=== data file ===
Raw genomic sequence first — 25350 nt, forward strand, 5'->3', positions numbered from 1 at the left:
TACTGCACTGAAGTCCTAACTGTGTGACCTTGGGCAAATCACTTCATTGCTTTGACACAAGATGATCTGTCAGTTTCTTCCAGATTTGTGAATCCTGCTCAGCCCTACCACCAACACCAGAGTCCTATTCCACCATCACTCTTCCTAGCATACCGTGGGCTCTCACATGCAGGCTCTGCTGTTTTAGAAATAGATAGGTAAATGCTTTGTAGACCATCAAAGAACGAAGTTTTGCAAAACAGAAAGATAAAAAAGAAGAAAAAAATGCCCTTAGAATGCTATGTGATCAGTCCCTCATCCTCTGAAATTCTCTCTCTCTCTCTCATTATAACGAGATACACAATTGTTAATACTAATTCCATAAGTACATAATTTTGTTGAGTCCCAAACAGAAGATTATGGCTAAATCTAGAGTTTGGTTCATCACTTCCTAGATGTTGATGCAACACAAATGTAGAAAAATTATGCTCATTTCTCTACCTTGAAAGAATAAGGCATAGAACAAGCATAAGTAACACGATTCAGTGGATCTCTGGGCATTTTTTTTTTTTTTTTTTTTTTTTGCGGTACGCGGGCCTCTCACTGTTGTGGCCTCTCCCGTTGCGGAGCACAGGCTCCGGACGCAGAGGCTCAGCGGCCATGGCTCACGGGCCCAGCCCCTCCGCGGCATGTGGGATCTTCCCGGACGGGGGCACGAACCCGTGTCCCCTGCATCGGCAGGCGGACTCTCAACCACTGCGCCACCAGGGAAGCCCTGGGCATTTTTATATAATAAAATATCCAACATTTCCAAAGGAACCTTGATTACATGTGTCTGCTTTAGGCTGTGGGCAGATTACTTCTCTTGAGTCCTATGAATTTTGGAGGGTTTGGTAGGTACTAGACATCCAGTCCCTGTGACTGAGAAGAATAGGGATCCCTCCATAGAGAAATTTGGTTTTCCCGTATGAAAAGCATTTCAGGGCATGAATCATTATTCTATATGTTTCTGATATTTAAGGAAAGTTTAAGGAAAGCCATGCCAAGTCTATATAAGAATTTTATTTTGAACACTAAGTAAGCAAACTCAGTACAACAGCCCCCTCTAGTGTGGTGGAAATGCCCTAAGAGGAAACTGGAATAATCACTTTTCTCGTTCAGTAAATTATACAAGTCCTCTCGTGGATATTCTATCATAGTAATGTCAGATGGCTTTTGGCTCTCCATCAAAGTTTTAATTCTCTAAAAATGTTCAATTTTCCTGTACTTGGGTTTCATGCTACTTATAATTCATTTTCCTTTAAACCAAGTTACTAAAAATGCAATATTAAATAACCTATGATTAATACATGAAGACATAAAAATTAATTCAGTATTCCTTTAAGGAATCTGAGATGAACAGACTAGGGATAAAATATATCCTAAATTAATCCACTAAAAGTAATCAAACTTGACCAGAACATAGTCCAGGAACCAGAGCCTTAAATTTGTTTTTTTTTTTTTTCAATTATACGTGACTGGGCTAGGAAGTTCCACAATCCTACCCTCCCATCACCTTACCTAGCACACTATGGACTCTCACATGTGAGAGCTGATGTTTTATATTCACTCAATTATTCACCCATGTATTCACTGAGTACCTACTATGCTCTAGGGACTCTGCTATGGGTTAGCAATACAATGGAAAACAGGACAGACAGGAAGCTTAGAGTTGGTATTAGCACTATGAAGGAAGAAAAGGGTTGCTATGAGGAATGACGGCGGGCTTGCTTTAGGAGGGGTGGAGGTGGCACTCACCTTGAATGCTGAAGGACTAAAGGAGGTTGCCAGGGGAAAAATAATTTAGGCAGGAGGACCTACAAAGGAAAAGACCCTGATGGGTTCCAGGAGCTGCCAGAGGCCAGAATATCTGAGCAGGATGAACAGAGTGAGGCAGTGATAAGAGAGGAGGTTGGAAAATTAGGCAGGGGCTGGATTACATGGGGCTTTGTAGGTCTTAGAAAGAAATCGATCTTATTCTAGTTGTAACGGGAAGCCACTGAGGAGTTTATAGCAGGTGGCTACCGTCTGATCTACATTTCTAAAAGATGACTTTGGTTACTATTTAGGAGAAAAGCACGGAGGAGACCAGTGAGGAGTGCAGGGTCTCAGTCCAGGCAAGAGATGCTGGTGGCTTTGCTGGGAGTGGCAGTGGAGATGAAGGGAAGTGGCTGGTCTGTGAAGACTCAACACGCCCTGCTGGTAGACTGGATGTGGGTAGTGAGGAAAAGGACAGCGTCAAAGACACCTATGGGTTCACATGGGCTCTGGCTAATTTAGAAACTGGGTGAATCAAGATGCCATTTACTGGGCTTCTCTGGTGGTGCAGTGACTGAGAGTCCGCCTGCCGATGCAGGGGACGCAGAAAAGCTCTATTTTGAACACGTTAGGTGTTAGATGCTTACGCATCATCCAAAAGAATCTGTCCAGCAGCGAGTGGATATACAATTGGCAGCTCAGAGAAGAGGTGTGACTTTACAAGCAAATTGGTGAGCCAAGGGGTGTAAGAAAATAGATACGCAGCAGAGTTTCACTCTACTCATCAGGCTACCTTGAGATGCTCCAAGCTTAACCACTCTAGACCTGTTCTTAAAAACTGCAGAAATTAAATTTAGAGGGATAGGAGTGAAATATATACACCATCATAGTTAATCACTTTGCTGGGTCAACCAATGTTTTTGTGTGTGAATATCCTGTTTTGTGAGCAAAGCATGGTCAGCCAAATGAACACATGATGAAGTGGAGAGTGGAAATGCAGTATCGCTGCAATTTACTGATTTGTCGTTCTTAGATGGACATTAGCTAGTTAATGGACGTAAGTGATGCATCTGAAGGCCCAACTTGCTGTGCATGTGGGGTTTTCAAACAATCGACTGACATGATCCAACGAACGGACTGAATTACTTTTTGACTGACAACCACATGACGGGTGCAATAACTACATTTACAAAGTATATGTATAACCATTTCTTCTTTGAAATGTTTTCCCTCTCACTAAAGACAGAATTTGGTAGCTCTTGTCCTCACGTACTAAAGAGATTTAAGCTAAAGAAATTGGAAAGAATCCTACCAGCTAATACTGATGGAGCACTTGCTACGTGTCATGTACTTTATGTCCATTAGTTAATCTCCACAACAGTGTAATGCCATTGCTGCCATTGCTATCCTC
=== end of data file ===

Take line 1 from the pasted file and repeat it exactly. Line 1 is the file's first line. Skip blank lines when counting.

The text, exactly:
Raw genomic sequence first — 25350 nt, forward strand, 5'->3', positions numbered from 1 at the left: